Healthy Hormones, Part III: Taking Control of PMS

In our latest 3-part blog series “Healthy Hormones”, we’ll unpack some of the most common health issues associated with hormone imbalances, and explain the B12 LOVE approach to helping you avoid and correct them. 

If you are one of the nearly 90% of women who have experienced PMS in their lifetime, you know how UGH it feels. For anyone else who is not familiar, this is what the internet has to say about it:

Imagine your emotions are placed on a keyboard, then someone is slamming their hands on the keyboard. All you want to do is sleep and sit on something soft. If you have front cramps, it feels like someone has your abdomen in a vice. If they are back cramps, it feels like someone is kicking you in the tailbone over and over.

A combination of having muscle cramps and stomach pain from hunger, but in your lower abdomen. Feeling lethargic and just generally kinda gross. It sucks.

Periods are awful, inconvenient, dirty, uncomfortable, excruciating, exhausting, and you aren’t supposed to talk about them, which only makes it worse because you have to live your life pretending you aren’t constantly sweating, farting, expelling fluids from your vagina, and in so much pain you can hardly breathe. I’m not exaggerating.

0/10. Do not recommend.

As a woman who has experienced PMS myself, I concur. 0/10.

In all seriousness, while Premenstrual Syndrome (PMS) is extremely prevalent, it can also be very disruptive. PMS manifests in a variety of ways, most commonly:

  • Mood swings
  • Breast tenderness
  • Cramps
  • Diarrhea or constipation
  • Food cravings
  • Insomnia
  • Fatigue
  • Brain fog
  • Irritability
  • Anxiety, sadness, or depression
  • Bloating
  • Muscle or joint pain

Although symptoms tend to occur in a predictable pattern, the physical and emotional changes can vary in intensity from month to month. Moreover, a small number of women have truly disabling symptoms, termed Premenstrual Dysphoric Disorder (PMDD). Women who suspect they have PMDD should seek care from a licensed medical practitioner.

There’s no ‘one’ hormone involved in [PMS]—this is a complex dance and interaction between hormones.

Margaret Christensen, MD

PMS can be caused by multiple factors, including cyclic changes in hormones, chemical changes in the brain, and undiagnosed mood disorders. For example, insufficient amounts of serotonin may contribute to premenstrual depression, fatigue, food cravings and sleep problems.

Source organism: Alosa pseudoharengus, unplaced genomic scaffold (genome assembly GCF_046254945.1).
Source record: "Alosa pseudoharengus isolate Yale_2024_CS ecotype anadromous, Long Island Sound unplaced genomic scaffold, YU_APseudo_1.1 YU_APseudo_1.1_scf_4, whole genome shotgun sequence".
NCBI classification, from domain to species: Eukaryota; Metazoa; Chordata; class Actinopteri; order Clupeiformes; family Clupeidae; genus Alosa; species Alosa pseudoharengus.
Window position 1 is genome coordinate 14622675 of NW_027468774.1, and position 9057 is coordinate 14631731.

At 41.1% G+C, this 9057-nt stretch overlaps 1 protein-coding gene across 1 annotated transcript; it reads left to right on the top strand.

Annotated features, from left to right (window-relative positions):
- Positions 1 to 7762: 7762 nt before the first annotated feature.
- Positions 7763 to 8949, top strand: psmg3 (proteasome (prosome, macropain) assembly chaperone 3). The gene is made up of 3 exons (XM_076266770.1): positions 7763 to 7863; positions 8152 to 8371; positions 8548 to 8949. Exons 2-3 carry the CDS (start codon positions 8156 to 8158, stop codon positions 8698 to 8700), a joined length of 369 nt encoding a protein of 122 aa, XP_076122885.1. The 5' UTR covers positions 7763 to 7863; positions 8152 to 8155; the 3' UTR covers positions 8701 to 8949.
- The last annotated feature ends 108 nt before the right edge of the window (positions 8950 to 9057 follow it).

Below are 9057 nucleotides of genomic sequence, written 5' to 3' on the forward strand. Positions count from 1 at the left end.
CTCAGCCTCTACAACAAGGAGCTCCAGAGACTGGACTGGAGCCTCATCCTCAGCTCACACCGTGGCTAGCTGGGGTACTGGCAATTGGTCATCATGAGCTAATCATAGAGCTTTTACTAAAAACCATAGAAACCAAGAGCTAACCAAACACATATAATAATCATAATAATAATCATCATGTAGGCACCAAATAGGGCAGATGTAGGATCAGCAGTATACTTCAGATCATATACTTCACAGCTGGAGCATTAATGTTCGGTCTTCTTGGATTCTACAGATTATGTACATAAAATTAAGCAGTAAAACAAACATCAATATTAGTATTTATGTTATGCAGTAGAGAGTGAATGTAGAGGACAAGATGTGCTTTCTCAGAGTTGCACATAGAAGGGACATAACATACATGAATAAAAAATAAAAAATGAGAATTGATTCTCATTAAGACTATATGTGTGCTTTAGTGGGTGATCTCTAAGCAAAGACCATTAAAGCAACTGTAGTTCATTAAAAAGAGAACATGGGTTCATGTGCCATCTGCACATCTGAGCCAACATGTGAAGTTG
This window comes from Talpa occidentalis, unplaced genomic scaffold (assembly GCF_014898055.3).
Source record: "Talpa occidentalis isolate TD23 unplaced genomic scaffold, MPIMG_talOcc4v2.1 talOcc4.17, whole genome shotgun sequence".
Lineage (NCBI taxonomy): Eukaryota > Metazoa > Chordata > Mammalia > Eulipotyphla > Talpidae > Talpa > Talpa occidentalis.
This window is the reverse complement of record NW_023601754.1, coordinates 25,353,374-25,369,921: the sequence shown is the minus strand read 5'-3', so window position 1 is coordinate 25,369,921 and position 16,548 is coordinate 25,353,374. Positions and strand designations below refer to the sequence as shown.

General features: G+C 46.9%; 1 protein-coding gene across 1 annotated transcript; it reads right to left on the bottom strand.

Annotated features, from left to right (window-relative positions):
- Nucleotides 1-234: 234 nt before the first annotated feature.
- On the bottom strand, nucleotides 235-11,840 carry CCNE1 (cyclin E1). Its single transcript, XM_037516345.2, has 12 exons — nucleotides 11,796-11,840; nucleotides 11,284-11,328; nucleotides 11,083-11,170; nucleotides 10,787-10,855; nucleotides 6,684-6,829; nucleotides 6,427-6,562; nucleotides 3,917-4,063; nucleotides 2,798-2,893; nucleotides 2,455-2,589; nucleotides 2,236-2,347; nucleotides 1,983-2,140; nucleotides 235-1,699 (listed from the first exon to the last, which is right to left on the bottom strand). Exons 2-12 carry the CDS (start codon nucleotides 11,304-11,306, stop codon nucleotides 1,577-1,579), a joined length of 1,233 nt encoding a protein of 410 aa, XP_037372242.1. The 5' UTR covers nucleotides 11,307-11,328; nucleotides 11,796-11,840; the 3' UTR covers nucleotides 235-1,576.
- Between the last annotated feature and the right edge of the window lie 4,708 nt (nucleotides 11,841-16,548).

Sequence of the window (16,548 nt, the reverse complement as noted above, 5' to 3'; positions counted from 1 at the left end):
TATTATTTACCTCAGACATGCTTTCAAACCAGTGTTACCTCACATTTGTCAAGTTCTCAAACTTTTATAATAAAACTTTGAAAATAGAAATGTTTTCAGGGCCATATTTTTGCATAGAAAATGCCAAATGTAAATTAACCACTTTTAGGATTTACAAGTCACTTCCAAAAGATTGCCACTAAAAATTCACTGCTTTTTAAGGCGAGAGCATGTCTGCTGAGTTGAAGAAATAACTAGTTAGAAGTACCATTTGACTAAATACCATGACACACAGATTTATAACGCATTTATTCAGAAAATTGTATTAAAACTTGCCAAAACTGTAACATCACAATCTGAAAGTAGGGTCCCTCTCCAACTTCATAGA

Over-the-counter medications (i.e. Midol) aimed at relieving PMS symptoms are typically a combination of NSAID (i.e. acetaminophen), diuretic (i.e. caffeine), and antihistamine. While they may provide temporary relief, they can leave women feeling wired and tired, or upset the digestive system, amongst other side effects. 

Taking control of PMS through diet, lifestyle, and natural supplements may not only be potentially more effective at relieving symptoms, but offers additional, long-term health benefits as well. For example: 

  • Reducing intake of fat, salt, and sugar, and alcohol can help to relieve bloating and fatigue. 
  • Eating six small meals a day (rather than three large ones) will help to keep blood sugar levels stable, which also helps ease PMS symptoms.
  • Get moving! Studies show that exercise is useful in alleviating specific psychological, physical, and behavioral symptoms associated with PMS.
  • Quit smoking. As if there aren’t enough reasons to quit, research shows that adult female smokers have a higher risk of reporting PMS with more severe symptoms than non-smokers.
  • Calcium and Vitamin D have been shown to reduce the severity and number of PMS symptoms. (Read more about the importance of Vitamin D)
  • B Vitamins can help fend off fatigue and provide a much-needed mood boost when PMS rolls around. Vitamin B6 especially has been shown to significantly decrease moodiness, irritability, unreasonable crying, increased appetite, bloating, breast tenderness and sugar cravings. 
  • Magnesium is another must-have when it comes to PMS. Not only does it calm the nervous system to relieve stress and anxiety, but it helps prevent bloating as well. 
  • Maca is an herbal adaptogen that is amazing for menstrual support. Dr. Shannon recommends FemmenessencePRO HARMONY, which naturally and gently nourishes the Hypothalamus Pituitary Adrenal axis (HPA axis), balancing the body’s own hormone production. (available at all B12 LOVE Lounges).

Want to learn more? Chat with a licensed medical professional at one of our Bay Area locations.

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Check out our complete “Healthy Hormones” series!

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